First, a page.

Once upon a time, I was in Australia. And I had friends that weren’t familiar with certain kinds of food, so I introduced them to pumpkin pie, buttermilk biscuits, white chili soup, Christmas cut-outs, and no-bake cookies. In return, they introduced me to eating lamb, potato wedges (with sweet chilli sauce and sour cream), pumpkin soup, lamingtons, pavlova, and vegemite. It was an excellent trade-off, but now that I’m not over there, I would give anything to have an Aussie meat pie or sausage roll.
The week before I left Australia, my friends threw me a going-away party. The joke was that they were celebrating my departure, but really, it was wonderful to know that they would miss me. During my final week there, I was so busy packing and doing last minute tasks, that I didn’t really have time to visit everyone, nor did I want to have to break down over numerous goodbyes. So, a massive sendoff from all my closest friends was just perfect.
On the day of my party, I had decided to bring some American desserts for the party, but I was on my very last can of pumpkin. That meant there wouldn’t be enough to make a pumpkin pie for both my friends AND my Aussie family. So, I decided to make pumpkin bars and funny cake.
Now, when I originally planned this post, I couldn’t find some of my recipes, because they had been packed, and I didn’t want to put both recipes in the same post. Reviewing my blog dashboard, I don’t believe I ever wrote that pumpkin bar post, either. So, I’m going to stick with the original plan and write about the funny cake, and give you the recipe for pumpkin bars later. Bear with me, I’ll get it together. This one is three months behind, as it is.
Funny cake is a Pennsylvania Dutch recipe. Back in the days when Germans were settling Pennsylvania (you know, in the 1600′s), they were referred to as “Deutsch”, but the word was eventually Americanized into “Dutch”. In that part of the country, you’ll find many foods that are of German origin, which you won’t find any other places in the country. For example, you don’t get “shoo-fly pie” almost anywhere else, and that’s a sad loss, because I love shoo-fly pie. It’s a pie made with molasses, in case you’re wondering.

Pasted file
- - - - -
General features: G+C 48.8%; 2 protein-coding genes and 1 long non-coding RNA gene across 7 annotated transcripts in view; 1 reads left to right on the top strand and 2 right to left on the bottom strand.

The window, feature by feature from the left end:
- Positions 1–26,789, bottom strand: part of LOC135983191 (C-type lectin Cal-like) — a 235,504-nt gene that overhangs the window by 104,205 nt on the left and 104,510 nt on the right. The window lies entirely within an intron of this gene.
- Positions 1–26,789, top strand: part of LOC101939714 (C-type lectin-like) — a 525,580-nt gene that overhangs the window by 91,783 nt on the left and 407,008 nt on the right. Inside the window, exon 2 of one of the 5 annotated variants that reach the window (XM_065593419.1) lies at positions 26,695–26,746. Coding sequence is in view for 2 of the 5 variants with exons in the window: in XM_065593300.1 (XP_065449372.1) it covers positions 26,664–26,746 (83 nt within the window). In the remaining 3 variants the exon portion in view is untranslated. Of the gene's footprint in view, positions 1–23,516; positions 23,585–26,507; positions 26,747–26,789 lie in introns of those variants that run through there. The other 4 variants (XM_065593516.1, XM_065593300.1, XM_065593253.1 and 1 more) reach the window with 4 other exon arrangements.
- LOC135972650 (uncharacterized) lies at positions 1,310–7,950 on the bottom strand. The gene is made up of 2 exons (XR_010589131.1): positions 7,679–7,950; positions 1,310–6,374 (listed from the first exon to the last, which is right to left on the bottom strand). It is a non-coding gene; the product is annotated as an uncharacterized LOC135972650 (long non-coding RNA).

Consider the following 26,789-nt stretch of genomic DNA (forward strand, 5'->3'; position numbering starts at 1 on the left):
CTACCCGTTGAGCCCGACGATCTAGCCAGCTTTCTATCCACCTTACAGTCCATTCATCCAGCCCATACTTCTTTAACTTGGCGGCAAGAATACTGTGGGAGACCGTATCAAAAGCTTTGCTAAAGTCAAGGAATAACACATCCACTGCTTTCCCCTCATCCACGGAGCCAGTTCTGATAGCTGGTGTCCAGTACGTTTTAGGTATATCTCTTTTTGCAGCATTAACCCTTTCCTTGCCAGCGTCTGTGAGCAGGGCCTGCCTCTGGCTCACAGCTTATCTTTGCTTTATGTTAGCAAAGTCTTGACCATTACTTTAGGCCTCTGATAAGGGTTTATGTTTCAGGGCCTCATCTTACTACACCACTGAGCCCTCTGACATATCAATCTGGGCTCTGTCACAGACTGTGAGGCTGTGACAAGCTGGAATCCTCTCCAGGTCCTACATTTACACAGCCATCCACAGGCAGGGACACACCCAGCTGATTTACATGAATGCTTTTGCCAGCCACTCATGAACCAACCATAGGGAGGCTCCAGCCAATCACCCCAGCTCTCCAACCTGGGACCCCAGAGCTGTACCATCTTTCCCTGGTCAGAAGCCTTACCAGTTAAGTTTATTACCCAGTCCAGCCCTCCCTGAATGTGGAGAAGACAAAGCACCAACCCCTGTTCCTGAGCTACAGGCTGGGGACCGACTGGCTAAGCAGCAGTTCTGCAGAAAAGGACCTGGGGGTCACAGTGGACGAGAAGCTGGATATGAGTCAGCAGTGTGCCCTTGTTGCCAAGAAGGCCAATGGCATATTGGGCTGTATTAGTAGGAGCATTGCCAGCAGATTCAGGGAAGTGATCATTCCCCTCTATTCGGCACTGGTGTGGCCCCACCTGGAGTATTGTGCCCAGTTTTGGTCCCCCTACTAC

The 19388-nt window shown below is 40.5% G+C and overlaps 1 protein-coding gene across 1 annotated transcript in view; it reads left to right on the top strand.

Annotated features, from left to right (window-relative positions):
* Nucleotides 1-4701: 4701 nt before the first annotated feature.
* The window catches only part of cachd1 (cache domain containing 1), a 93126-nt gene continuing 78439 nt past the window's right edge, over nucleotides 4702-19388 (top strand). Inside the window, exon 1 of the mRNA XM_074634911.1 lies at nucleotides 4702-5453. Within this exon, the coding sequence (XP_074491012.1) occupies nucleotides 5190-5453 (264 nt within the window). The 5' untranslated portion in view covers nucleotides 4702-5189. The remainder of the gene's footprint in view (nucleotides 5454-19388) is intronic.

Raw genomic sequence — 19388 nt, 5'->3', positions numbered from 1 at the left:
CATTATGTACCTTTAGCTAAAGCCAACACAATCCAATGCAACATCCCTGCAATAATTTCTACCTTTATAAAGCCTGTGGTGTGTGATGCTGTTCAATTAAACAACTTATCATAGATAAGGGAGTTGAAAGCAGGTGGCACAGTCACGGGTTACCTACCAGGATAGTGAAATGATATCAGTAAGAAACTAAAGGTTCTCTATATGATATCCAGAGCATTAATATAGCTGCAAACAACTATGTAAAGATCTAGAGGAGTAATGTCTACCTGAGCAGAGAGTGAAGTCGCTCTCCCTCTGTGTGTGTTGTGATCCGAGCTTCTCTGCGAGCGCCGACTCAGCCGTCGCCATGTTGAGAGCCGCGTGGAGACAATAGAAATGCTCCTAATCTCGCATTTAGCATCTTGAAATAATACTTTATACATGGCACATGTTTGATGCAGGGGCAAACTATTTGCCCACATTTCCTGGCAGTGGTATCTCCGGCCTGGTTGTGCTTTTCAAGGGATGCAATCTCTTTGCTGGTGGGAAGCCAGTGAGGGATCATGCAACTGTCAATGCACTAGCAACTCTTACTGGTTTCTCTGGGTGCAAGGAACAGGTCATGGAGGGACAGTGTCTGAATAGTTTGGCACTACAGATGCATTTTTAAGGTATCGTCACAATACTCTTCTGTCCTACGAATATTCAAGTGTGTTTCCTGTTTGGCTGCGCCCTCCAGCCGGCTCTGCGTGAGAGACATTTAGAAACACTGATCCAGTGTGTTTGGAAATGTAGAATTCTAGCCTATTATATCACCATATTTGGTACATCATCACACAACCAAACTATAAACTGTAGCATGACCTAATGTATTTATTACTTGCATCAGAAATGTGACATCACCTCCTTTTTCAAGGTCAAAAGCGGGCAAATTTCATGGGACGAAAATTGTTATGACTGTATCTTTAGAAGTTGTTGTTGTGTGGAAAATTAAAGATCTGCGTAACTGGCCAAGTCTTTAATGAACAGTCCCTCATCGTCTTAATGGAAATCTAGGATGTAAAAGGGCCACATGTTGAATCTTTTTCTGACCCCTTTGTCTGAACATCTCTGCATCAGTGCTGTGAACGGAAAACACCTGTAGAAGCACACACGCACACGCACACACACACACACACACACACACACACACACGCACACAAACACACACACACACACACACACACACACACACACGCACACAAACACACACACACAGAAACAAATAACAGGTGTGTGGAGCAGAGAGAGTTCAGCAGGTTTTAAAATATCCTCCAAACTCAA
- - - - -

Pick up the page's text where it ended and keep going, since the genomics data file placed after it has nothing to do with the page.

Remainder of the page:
My dad’s family is from Allentown, PA, and they grew up eating funny cake and other PA Dutch dishes, and so did we. We even have it instead of birthday cake, sometimes. When I heard my older brother got it for his birthday, when I was in Australia, I was very jealous, which is probably why I decided to make some in Australia.
It isn’t a small recipe, as the mixture makes three pies worth. I knew it would be plenty to share with both friends and family, before I left. It never lasts long, at home, because we’ll eat it for breakfast, lunch, and dinner, if we can get away with it. Originally, I thought it was called a funny cake because it’s put into a pie crust, but it’s really a cake. But my parents told me that it’s really a funny cake because if you put the cake batter in first, and then pour in the chocolate sauce, the chocolate sauce still ends up on the bottom of the cake. So, you can try the recipe, and decide for yourself why it’s a funny cake.
While overseas, my determination to introduce my friends to pumpkin pie gave me a lot of opportunity to improve my pie crust making skills. Even when the dough was being completely uncooperative, I could “press” it into the pie plate, eventually covering the whole thing, and it would still come out beautifully. This was a good thing, because I would have to make three pie crusts for the recipe, which required me to go buy another pie pan, because my Aussie family didn’t have enough of them. I also found a pasty blender (finally!) at the housewares store, so I could use that instead of a fork! Hooray!
Just for a reminder, here’s the pie crust recipe, first, and then the recipe for funny cake:
Flaky Pastry for 1-crust pie
1 cup flour
1/2 tsp salt
1/3 cup plus 1 tbsp butter (or Crisco)
2 to 2.5 tbsp cold water
Combine flour and salt in mixing bowl. Cut in shortening with pastry blender until mixture is the consistency of coarse cornmeal.